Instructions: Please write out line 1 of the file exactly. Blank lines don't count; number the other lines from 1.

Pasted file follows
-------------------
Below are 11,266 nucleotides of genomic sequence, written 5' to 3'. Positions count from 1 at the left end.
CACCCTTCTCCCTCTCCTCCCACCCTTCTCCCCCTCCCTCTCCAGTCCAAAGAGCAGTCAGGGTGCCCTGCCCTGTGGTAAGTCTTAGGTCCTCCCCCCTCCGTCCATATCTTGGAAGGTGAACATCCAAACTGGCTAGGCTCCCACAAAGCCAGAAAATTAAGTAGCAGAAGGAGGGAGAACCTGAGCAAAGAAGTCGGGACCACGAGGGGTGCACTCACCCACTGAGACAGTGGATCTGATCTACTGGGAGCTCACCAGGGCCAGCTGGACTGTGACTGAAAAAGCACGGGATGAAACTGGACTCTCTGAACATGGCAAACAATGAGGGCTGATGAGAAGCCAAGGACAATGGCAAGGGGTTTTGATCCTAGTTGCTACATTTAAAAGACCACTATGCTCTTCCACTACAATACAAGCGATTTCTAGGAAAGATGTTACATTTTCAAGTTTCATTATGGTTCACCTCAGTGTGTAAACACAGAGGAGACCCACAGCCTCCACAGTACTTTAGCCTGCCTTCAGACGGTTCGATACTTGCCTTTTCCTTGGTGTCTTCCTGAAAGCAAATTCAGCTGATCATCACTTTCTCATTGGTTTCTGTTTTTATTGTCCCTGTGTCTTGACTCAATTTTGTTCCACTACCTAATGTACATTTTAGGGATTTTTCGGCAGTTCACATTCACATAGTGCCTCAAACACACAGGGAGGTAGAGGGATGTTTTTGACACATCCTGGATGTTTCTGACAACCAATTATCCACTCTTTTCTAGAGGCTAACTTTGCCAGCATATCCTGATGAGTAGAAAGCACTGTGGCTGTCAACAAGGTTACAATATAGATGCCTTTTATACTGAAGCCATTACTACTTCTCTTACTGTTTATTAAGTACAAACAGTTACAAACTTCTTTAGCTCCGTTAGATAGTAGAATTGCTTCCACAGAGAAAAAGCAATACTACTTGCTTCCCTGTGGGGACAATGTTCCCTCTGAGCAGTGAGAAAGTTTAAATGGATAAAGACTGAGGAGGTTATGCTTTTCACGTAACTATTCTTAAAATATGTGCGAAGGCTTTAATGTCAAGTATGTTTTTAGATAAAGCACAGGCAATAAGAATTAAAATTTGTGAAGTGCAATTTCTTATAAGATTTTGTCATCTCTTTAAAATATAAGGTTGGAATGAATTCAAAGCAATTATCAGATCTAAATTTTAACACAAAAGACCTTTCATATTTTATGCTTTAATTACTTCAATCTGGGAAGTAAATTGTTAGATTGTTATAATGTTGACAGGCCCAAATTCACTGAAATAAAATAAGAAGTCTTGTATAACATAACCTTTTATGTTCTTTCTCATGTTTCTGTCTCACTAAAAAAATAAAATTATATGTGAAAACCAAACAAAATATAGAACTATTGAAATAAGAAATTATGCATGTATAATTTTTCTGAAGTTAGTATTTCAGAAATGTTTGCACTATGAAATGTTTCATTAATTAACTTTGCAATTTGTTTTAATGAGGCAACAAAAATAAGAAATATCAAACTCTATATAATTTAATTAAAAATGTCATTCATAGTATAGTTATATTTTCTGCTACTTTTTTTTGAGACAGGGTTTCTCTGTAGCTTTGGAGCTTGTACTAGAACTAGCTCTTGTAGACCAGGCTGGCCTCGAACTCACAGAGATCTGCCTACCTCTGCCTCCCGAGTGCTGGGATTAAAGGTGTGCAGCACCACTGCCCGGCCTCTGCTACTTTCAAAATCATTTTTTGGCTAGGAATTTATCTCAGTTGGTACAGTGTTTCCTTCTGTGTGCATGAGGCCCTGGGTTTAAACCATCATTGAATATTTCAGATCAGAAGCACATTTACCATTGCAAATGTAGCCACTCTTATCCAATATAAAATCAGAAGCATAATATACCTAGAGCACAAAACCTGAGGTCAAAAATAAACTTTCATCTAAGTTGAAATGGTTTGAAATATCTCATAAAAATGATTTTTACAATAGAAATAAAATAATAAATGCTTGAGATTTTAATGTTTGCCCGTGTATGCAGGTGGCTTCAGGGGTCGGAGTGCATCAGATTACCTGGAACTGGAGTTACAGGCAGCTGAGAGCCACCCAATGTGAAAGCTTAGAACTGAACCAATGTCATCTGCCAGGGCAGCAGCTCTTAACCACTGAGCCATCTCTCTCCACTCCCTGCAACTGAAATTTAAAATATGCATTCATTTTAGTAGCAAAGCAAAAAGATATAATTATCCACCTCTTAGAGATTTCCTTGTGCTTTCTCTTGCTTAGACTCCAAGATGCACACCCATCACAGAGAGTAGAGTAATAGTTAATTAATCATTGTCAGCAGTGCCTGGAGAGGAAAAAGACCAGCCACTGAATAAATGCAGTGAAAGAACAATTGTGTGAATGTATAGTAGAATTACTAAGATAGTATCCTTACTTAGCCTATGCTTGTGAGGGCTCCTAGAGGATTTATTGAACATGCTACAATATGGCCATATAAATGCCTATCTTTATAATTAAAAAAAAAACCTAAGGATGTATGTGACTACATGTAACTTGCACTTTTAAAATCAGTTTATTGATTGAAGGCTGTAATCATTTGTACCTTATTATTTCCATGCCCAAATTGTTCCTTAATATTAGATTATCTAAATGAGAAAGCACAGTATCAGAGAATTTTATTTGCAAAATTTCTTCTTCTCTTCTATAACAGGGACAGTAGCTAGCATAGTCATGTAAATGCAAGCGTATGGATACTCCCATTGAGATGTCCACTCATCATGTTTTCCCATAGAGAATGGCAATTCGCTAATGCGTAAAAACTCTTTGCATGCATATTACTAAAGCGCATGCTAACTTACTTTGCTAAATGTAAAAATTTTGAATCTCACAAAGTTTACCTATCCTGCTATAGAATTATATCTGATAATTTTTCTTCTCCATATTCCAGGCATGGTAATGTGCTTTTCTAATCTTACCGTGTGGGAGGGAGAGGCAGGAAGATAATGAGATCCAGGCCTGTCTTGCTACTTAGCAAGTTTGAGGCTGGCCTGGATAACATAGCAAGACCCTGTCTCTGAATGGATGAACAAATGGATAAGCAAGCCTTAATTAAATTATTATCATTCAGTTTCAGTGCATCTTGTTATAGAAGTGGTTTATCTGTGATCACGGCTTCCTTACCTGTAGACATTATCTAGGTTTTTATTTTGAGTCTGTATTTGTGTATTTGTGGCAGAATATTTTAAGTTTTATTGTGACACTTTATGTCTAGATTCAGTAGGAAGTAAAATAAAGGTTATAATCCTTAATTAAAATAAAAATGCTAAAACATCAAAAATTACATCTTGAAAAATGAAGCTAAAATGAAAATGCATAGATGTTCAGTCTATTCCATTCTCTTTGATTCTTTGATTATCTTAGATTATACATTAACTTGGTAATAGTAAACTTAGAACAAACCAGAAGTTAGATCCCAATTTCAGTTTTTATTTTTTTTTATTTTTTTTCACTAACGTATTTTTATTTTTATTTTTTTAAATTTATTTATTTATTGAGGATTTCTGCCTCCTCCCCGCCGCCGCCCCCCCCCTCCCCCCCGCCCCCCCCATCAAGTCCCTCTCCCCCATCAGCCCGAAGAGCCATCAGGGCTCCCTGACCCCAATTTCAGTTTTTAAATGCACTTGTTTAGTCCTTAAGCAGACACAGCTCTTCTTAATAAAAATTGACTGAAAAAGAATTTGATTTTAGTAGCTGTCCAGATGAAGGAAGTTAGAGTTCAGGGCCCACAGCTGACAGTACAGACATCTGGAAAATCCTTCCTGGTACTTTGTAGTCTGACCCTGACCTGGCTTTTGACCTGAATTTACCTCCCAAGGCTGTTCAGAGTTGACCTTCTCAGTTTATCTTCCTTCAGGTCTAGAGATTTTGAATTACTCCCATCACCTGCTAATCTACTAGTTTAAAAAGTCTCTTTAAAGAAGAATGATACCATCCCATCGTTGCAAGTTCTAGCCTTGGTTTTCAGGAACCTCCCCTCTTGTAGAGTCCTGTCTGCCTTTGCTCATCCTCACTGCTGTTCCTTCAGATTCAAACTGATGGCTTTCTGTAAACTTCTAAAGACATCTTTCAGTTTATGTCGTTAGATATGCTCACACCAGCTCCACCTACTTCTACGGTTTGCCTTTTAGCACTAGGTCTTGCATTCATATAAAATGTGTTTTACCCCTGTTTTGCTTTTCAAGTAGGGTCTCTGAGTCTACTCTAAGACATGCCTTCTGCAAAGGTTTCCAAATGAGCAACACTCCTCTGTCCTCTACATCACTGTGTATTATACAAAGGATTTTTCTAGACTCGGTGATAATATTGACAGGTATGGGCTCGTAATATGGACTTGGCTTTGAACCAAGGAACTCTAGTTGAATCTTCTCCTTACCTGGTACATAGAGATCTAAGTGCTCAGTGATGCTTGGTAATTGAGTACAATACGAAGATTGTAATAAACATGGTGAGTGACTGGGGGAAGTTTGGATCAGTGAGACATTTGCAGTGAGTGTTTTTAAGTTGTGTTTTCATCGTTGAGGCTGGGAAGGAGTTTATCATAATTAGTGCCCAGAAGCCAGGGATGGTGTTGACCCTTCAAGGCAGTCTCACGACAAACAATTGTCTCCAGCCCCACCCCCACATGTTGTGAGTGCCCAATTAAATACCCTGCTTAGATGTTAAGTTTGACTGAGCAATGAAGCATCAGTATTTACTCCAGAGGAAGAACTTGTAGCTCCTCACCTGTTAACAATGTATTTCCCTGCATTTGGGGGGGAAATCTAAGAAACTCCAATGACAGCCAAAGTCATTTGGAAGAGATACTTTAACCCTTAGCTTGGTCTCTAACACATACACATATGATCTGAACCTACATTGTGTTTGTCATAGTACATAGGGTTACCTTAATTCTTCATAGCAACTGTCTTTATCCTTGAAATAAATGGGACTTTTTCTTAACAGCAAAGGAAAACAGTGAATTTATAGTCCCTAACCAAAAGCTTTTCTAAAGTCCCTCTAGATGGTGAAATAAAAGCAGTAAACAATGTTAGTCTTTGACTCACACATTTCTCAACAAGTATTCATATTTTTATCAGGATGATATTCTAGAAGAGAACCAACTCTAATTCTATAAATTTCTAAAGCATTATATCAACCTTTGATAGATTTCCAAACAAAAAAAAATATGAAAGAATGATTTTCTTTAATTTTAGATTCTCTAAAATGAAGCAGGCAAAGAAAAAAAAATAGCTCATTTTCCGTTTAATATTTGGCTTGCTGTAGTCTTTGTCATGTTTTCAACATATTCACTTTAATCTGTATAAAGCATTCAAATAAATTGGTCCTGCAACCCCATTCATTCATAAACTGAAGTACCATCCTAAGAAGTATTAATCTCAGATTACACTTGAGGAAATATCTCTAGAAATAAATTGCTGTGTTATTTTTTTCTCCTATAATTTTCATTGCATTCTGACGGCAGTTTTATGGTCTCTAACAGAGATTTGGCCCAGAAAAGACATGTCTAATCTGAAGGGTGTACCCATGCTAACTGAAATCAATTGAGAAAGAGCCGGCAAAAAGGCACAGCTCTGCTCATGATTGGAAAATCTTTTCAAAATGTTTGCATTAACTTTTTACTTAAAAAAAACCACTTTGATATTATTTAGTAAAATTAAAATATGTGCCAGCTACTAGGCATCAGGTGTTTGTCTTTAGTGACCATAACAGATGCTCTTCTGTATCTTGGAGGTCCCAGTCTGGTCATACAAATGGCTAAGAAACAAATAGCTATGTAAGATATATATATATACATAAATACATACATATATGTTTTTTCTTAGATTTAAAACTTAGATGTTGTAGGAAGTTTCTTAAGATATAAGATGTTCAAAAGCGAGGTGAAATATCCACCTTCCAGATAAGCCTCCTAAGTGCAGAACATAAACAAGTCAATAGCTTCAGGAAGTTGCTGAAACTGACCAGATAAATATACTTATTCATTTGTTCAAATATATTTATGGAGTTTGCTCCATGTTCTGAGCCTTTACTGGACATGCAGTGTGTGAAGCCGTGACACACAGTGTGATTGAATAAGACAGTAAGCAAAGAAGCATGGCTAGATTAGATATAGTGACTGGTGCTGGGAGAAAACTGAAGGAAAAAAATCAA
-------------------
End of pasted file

Below are 11,266 nucleotides of genomic sequence, written 5' to 3'. Positions count from 1 at the left end.